From Victoria Strauss:
Recently, the New York Times published a fascinating three-part series of articles on arbitration clauses, and how such clauses “buried in tens of millions of contracts have deprived Americans of one of their most fundamental constitutional rights: their day in court.”
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How Arbitration Clauses Limit Your Rights
Arbitration is often portrayed as an easier, more friendly method of dispute settlement, allowing the parties to avoid the hassle and expense of litigation. But as the Times points out, this reasonable-sounding explanation leaves out some darker truths.
Arbitration clauses are binding, and supersede your right to go to court to settle a dispute. If you sign a contract with an arbitration clause, you are waiving your right to legal action. Many people don’t realize this.
People often assume that arbitration is similar to appearing before a judge. But, says the Times, “arbitration…often bears little resemblance to court….Winners and losers are decided by a single arbitrator who is largely at liberty to determine how much evidence a plaintiff can present and how much the defense can withhold.”
Arbitrators–many of whom are retired judges–are supposed to be impartial, but often they’re not. Plaintiff and defendant choose an arbitrator from a list supplied by the arbitration company; for obvious reasons, defendants prefer to choose arbitrators with a history of defendant-friendly rulings, and plaintiffs, who may not have that inside knowledge, may not know enough to object. In turn, arbitrators feel pressure to favor defendants, since this makes it more likely they’ll be chosen–and paid.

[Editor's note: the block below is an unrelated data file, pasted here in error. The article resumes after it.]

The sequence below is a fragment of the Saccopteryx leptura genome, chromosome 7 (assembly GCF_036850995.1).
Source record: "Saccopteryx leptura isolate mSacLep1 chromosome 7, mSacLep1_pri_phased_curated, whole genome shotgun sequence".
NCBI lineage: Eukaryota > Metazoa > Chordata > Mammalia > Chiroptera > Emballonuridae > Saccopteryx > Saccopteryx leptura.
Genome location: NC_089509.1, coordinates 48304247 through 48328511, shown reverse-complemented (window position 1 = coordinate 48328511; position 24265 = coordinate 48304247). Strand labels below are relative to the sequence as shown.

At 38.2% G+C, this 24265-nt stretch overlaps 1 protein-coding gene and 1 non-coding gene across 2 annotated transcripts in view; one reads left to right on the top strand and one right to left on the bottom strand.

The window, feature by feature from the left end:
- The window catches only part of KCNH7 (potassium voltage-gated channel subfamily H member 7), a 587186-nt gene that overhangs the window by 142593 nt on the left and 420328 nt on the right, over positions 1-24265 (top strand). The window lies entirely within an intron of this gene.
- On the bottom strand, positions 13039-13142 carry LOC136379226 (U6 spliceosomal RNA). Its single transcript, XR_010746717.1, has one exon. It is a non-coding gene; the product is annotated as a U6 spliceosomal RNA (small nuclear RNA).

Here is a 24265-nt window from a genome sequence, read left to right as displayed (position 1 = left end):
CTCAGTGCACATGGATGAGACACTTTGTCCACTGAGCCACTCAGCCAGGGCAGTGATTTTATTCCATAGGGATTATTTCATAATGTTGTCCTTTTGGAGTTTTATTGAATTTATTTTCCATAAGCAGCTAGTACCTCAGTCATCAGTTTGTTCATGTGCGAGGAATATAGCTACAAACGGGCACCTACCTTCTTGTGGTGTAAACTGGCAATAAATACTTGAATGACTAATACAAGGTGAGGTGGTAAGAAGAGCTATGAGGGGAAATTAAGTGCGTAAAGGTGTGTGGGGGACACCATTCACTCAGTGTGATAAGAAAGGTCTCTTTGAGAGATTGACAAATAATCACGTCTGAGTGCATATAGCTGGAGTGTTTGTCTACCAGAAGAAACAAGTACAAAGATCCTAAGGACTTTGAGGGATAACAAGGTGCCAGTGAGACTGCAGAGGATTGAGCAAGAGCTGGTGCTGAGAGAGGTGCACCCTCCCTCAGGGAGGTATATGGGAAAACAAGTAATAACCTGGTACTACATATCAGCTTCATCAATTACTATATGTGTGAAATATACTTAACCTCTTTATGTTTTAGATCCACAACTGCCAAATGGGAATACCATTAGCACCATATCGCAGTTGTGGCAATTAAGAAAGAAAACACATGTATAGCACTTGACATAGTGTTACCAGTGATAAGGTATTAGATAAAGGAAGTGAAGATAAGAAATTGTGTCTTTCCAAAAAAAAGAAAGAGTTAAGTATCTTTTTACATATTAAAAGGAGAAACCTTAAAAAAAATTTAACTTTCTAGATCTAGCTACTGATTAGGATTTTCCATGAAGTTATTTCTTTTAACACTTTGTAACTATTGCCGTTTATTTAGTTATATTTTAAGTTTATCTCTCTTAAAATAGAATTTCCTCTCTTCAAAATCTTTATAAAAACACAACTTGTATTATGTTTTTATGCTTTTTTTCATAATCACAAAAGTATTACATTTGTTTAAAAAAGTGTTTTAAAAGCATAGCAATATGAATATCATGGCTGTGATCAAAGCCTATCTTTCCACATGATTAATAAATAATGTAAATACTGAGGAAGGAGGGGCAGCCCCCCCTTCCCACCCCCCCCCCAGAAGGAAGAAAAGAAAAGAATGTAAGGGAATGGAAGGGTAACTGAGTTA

Arbitrators’ decisions are hard to challenge. Courts have proved reluctant to reverse them, even where they are obviously unfair.
Arbitration can cost you, even beyond any judgment that may go against you. In addition to travel and filing fees, you may have to pay the arbitrator.
Christian organizations sometimes require Christian arbitration, such as that provided by Peacemaker Ministries. Prayer and scripture may be given preference over law and evidence. (I’ve seen publishing contracts with Christian arbitration clauses.)
Increasingly, arbitration clauses include bans on class actions. “By banning class actions,” says the Times, “companies have essentially disabled consumer challenges to practices like predatory lending, wage theft and discrimination….Corporations said that class actions were not needed because arbitration enabled individuals to resolve their grievances easily. But court and arbitration records show the opposite has happened: Once blocked from going to court as a group, most people dropped their claims entirely.”
Link to the rest at Victoria Strauss and thanks to Stephen for the tip.
PG says don’t believe everything you read in The New York Times.
Arbitration clauses are common in contracts between two businesses. Unlike most attorneys, PG has taken some business disputes through arbitration hearings and his clients have generally been satisfied with the results. PG has also inserted fair arbitration clauses into business contracts he’s drafted.
Most of the problems PG has heard about in arbitration practices involve arbitration organizations he has never heard of that are presumably established by the industries or, perhaps, large companies, that designate these arbitration organizations to hear disputes about their contracts. If you’re the arbitrator for the McDonalds Dispute Resolution Organization, then you may be inclined to worry about your job if you rule against McDonalds.